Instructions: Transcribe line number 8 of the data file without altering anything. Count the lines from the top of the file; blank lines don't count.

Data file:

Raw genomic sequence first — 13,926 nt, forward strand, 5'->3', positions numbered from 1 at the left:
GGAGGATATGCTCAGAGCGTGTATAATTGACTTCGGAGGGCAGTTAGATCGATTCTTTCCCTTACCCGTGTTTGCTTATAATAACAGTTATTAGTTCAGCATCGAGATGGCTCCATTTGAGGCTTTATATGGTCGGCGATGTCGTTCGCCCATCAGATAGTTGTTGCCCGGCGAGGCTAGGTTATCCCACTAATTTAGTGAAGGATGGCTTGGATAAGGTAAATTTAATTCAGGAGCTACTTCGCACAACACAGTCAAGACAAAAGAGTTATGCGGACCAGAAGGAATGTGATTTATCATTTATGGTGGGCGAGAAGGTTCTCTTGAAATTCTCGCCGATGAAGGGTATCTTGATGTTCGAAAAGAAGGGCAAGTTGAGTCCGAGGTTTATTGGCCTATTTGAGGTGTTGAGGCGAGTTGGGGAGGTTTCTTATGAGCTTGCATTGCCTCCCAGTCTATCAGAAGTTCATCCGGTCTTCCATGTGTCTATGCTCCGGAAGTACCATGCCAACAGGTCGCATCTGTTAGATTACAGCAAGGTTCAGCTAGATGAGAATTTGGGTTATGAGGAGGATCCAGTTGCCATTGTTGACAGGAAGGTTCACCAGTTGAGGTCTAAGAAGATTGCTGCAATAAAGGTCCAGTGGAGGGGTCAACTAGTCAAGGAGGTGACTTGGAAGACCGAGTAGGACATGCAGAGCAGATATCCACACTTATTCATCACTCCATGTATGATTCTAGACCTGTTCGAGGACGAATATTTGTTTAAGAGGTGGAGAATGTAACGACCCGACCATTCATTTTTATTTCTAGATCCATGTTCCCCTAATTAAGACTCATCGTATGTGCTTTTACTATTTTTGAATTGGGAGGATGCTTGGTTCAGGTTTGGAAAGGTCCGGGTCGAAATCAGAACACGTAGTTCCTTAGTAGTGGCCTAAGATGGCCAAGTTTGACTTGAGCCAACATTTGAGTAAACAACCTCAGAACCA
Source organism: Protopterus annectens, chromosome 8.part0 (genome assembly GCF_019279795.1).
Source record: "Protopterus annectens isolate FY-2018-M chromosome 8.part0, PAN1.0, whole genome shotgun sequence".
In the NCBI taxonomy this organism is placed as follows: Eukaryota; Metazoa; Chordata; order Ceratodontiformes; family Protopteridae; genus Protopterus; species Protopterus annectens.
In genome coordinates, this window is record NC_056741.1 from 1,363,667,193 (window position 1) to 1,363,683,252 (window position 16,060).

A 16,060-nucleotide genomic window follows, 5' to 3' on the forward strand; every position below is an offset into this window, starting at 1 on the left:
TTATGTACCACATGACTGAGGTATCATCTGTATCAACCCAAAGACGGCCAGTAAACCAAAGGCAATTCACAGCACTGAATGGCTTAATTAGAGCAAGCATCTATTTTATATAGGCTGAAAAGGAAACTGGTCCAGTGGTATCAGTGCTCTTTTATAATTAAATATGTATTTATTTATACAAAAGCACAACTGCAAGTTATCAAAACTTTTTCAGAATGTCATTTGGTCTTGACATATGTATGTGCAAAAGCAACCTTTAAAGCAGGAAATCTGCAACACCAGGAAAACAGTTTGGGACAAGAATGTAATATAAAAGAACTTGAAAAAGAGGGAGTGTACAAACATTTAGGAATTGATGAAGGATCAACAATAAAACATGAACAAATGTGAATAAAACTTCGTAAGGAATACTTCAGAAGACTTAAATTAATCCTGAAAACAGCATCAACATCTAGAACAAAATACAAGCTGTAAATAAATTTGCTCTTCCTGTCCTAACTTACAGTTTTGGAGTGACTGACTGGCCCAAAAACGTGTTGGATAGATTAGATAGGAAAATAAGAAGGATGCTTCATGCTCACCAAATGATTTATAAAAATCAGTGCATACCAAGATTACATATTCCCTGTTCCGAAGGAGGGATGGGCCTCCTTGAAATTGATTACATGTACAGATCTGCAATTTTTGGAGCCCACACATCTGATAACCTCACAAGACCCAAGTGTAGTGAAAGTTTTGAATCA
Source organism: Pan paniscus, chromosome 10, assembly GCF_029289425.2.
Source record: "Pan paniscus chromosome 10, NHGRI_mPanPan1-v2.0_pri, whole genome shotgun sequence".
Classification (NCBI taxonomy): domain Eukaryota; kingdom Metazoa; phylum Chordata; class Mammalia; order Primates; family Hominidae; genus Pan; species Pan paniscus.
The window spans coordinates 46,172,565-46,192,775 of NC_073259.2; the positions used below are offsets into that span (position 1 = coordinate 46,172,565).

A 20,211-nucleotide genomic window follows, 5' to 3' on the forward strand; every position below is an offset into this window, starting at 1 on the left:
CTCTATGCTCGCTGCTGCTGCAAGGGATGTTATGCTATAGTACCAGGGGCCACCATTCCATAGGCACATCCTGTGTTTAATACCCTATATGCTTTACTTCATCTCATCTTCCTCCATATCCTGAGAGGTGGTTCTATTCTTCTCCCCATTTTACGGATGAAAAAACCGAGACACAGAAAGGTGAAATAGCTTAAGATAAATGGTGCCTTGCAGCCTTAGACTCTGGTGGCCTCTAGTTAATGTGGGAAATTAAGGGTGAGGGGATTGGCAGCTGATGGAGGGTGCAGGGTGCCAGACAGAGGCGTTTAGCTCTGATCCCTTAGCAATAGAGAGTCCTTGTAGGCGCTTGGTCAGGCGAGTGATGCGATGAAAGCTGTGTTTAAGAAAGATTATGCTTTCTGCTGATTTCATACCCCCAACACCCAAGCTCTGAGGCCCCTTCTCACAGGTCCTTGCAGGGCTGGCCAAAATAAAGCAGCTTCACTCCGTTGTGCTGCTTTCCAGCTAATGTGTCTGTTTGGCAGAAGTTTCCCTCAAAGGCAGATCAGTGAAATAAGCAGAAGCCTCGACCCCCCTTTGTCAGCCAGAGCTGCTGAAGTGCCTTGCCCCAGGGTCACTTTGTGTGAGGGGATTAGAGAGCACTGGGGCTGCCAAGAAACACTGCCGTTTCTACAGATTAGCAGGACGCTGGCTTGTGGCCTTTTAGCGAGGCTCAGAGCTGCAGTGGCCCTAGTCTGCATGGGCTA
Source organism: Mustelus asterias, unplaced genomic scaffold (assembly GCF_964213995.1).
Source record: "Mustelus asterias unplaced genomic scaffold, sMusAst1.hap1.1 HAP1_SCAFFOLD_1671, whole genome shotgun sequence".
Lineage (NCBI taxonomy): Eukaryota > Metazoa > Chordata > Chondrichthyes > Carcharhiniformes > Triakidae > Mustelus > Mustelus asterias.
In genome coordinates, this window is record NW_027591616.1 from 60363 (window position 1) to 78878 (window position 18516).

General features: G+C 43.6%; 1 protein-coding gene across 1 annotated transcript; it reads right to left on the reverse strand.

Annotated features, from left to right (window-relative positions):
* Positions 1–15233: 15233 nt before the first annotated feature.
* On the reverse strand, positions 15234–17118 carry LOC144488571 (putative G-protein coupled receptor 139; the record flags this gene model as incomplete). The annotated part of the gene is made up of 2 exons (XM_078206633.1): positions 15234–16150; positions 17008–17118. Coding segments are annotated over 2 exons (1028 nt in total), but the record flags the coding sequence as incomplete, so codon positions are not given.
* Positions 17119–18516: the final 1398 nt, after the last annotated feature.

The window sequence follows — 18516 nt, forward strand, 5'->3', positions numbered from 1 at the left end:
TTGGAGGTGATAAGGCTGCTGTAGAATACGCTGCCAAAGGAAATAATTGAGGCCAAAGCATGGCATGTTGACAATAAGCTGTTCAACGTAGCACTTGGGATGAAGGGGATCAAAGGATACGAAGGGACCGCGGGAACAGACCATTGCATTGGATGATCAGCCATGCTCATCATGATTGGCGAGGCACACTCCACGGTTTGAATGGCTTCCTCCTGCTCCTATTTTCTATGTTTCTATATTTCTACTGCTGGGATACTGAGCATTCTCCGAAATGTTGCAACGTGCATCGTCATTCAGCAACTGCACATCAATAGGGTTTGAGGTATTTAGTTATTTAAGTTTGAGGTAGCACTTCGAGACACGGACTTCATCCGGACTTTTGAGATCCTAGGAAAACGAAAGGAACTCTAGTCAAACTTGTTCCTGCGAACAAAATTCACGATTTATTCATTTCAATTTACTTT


TTATGTACCACATGACTGAGGTATCATCTGTATCAACCCAAAGACGGCCAGTAAACCAAAGGCAATTCACAGCACTGAATGGCTTAATTAGAGCAAGCATCTATTTTATATAGGCTGAAAAGGAAACTGGTCCAGTGGTATCAGTGCTCTTTTATAATTAAATATGTATTTATTTATACAAAAGCACAACTGCAAGTTATCAAAACTTTTTCAGAATGTCATTTGGTCTTGACATATGTATGTGCAAAAGCAACCTTTAAAGCAGGAAATCTGCAACACCAGGAAAACAGTTTGGGACAAGAATGTAATATAAAAGAACTTGAAAAAGAGGGAGTGTACAAACATTTAGGAATTGATGAAGGATCAACAATAAAACATGAACAAATGTGAATAAAACTTCGTAAGGAATACTTCAGAAGACTTAAATTAATCCTGAAAACAGCATCAACATCTAGAACAAAATACAAGCTGTAAATAAATTTGCTCTTCCTGTCCTAACTTACAGTTTTGGAGTGACTGACTGGCCCAAAAACGTGTTGGATAGATTAGATAGGAAAATAAGAAGGATGCTTCATGCTCACCAAATGATTTATAAAAATCAGTGCATACCAAGATTACATATTCCCTGTTCCGAAGGAGGGATGGGCCTCCTTGAAATTGATTACATGTACAGATCTGCAATTTTTGGAGCCCACACATCTGATAACCTCACAAGACCCAAGTGTAGTGAAAGTTTTGAATCA